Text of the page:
Place the quinoa in a pot with 2 cups of water and the salt. Bring the mixture to a boil. Then reduce the heat, cover the pot and simmer the mixture for ~20 minutes, until all of the water is absorbed. Blend in the coconut milk, vanilla, nutmeg and 2 tablespoons sweetener. Bring the mixture back to a boil. Then reduce the heat and simmer it covered, stirring ~ every 5 minutes for ½ hour. You may add a little water if it seems to be running out of liquid. Taste the mixture and add more sweetener if desired. Allow the pudding to cool to room temperature and serve it topped with chopped nuts or fruit. You may also chill it in the refrigerator before serving it.

Variation: Instead of coconut milk use homemade nut milk. Combine ½ cup of nuts (hazelnuts, cashews, almonds, etc.) with 1 cup of water in a blender. Make sure the lid is on tight and process the mixture until it is very smooth. Then slowly add 1 cup more water to the mixture while blending. Use this in place of the coconut milk.

The new year provides us with an opportunity for reflection. What are we proud of; what needs to be different? A New Year’s resolution is a wonderful way to affirm the changes we want to make. Too often though, resolutions are focused on punishment and deprivation. It is healthier for the body and the mind to focus on what will enrich our lives. Instead of taking something away, try adding something in. Unhealthy habits or patterns will naturally lessen when our time and energy is focused on something enjoyable. Below are four suggestions for a healthier, happier new year.


  1. Drink Water. Without proper hydration your body can’t shed toxins and metabolism slows. Pure filtered water is one of the most important medicines. Light herbal teas, soups and juicy fruits and vegetables are also good sources of water.

  2. Eat your vegetables. Vegetables are a nutritional powerhouse, packed with vitamins, minerals, bioflavinoids and fiber. Darkly colored vegetables are usually highest in beneficial phytochemicals. Each day try to eat at least 1 ½ cups each of green and red/orange vegetables.

  3. Move. Whether it is structured exercise or or an active lifestyle, people need to move their bodies to be healthy. Don’t have time for a gym or exercise class? Try biking or walking instead of driving. Take the stairs instead of the elevator. Get up from your desk and stretch every few hours. Humans were not meant to sit still all day.

  4. Spend more time with the people you love. It is easy to get distracted and overwhelmed by responsibilities. Sometime it seems like there is no room for friends and family. But it is important to take time out each day to focus on the people who are dear to you. It will nourish you and your relationships.

During this time of year we come together to celebrate with friends and family.  With so many gatherings it is easy to over indulge in foods that make us feel sick and tired.  Buy adapting classic recipes with wholesome ingredients you can maintain your health and enjoy the party.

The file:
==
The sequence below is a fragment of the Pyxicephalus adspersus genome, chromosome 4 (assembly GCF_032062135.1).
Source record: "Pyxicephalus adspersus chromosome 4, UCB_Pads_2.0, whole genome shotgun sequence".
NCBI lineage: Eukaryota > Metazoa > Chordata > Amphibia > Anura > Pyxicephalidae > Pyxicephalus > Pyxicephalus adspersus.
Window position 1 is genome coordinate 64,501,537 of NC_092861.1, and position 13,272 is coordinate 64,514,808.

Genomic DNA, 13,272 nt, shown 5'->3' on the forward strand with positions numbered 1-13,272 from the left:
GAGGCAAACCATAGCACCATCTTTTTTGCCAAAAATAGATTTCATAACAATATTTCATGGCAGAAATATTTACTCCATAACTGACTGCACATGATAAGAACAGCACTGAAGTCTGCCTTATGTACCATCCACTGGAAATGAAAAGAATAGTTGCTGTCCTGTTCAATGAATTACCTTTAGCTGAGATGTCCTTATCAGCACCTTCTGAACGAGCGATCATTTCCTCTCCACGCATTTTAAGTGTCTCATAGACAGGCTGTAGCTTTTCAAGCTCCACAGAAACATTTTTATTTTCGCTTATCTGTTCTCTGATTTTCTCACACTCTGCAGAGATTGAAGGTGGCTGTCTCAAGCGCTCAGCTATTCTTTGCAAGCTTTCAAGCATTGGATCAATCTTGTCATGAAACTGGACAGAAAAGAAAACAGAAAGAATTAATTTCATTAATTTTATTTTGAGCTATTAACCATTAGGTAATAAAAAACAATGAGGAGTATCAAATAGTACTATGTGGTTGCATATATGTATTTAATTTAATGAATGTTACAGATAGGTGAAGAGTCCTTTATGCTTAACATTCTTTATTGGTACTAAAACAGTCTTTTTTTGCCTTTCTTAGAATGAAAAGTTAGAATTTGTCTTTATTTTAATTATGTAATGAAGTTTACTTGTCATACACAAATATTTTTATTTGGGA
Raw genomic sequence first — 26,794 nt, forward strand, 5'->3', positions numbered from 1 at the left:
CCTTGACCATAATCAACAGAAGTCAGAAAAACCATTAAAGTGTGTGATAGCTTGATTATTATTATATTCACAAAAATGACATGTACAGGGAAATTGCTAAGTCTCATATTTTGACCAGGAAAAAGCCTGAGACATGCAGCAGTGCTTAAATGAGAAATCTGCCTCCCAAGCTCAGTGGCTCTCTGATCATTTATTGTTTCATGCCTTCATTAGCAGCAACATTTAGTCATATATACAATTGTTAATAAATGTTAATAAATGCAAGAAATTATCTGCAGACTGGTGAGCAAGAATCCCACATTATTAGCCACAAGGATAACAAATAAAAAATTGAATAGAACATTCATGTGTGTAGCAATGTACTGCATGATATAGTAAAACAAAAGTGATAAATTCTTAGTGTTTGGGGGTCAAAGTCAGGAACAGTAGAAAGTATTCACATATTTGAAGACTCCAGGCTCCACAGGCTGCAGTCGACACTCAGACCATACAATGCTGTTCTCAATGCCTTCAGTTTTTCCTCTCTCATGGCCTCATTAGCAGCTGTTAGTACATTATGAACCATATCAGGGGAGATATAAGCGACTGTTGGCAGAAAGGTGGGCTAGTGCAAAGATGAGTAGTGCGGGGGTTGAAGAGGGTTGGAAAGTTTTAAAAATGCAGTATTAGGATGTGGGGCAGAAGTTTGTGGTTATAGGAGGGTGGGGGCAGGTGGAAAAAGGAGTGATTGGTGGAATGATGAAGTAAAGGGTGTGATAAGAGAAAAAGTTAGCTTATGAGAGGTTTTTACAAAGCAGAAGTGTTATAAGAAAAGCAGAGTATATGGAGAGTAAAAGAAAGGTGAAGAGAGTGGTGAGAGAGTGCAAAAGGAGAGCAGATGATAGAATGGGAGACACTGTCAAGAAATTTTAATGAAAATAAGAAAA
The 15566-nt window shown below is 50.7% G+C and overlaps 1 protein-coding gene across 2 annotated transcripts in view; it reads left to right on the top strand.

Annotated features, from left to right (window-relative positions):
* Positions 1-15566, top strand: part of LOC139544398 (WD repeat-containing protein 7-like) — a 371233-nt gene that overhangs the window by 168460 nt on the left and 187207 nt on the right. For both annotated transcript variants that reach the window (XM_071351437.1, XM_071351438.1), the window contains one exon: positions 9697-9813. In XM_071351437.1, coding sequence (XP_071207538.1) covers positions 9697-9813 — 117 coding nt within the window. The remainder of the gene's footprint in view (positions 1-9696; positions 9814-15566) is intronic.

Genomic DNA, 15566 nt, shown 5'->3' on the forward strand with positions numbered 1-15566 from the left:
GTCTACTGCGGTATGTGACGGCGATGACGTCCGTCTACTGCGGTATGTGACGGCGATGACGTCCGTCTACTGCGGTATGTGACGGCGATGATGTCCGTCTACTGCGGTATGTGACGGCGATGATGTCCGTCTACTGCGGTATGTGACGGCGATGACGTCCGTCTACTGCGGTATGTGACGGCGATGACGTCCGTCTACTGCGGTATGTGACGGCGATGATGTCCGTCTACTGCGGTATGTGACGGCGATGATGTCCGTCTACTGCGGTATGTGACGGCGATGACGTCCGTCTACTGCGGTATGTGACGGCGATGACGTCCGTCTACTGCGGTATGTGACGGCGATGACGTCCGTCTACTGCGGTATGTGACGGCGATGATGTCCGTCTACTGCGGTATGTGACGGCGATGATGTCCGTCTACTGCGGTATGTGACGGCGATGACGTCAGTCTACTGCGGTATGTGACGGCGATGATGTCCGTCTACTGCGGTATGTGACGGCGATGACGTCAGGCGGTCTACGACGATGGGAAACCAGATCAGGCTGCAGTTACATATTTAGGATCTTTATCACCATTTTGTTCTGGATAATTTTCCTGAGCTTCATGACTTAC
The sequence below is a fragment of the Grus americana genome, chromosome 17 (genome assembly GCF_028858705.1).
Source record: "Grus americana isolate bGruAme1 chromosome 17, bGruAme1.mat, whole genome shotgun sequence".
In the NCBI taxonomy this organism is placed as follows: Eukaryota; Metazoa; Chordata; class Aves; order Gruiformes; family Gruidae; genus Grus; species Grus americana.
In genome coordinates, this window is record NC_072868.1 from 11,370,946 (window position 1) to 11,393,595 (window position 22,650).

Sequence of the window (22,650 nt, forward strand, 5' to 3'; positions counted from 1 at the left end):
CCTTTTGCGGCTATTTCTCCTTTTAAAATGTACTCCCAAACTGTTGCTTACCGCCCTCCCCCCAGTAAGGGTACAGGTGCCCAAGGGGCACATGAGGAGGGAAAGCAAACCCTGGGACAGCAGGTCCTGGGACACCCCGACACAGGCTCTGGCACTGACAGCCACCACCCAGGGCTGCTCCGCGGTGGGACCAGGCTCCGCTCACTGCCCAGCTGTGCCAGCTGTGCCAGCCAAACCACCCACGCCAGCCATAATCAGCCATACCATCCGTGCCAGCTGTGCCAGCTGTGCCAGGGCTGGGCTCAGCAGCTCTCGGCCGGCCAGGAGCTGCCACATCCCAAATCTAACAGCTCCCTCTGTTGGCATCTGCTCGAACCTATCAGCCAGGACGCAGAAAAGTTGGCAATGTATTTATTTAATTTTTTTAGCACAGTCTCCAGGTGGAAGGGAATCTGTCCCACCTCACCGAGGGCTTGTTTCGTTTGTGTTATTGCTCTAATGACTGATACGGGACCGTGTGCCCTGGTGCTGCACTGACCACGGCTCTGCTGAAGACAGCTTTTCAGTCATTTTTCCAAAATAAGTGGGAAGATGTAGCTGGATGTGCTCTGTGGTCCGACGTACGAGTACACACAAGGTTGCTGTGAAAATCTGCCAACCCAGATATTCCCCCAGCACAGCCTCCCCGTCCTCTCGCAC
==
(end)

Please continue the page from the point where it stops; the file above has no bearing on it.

Gluten-free Latkes

 These crispy fried potato pancakes are served on Hanukkah, but they can happily be enjoyed year round.  Traditionally they are served with sour cream and applesauce, but any dip or spread may be used.  There are a multitude of different adaptations and recipes.  This is my current favorite and it is gluten free.

-       3 large potatoes (a starchy variety like russets work best)

-       ½ of a medium sized onion

-       2 eggs

-       ¾ teaspoon sea salt

-       3 tablespoons of rice or millet flour

-       ¼ cup each butter and olive oil – you may use any heat stable oil, but I like this combination.  Refined, non-hydrogentated palm oil (sold as “organic shortening”) also works well.

 In a large mixing bowl beat together the eggs, salt and flour.  Peel the potatoes and the onion.  Grate the vegetables in a food processor or by hand.  Place the vegetables in cheese cloth over a bowl and press out as much liquid as you can (if you don’t have cheese cloth use a mesh strainer).  The potato starch will settle at the bottom of the bowl.  Pour off the liquid on top and add the starch and grated potatoes and onions to the egg mixture.  Stir everything together until it is well blended.

Heat 1 tablespoon each of butter and olive oil in a sturdy skillet.  I like using a well-seasoned cast iron pan for this. The oil should be hot but not smoking.  To test the temperature drop a small amount of batter into the oil; if it browns within a minute the pan is ready.  Spoon the batter into the oil ½ cup at a time and flatten each pancake with the back of your spatula.  Cook the latkes for 4-5 minutes, until the edges are very brown and then flip them over and cook them on the other side for 4-5 minutes.  Remove them from the pan onto a plate lined with a paper towel.  Cook the rest of the pancakes adding oil as needed to keep a thick layer to the bottom of the pan.  These are best served hot, but they can be kept warm in the oven for a few hours.  Leftovers can also be reheated in the toaster oven.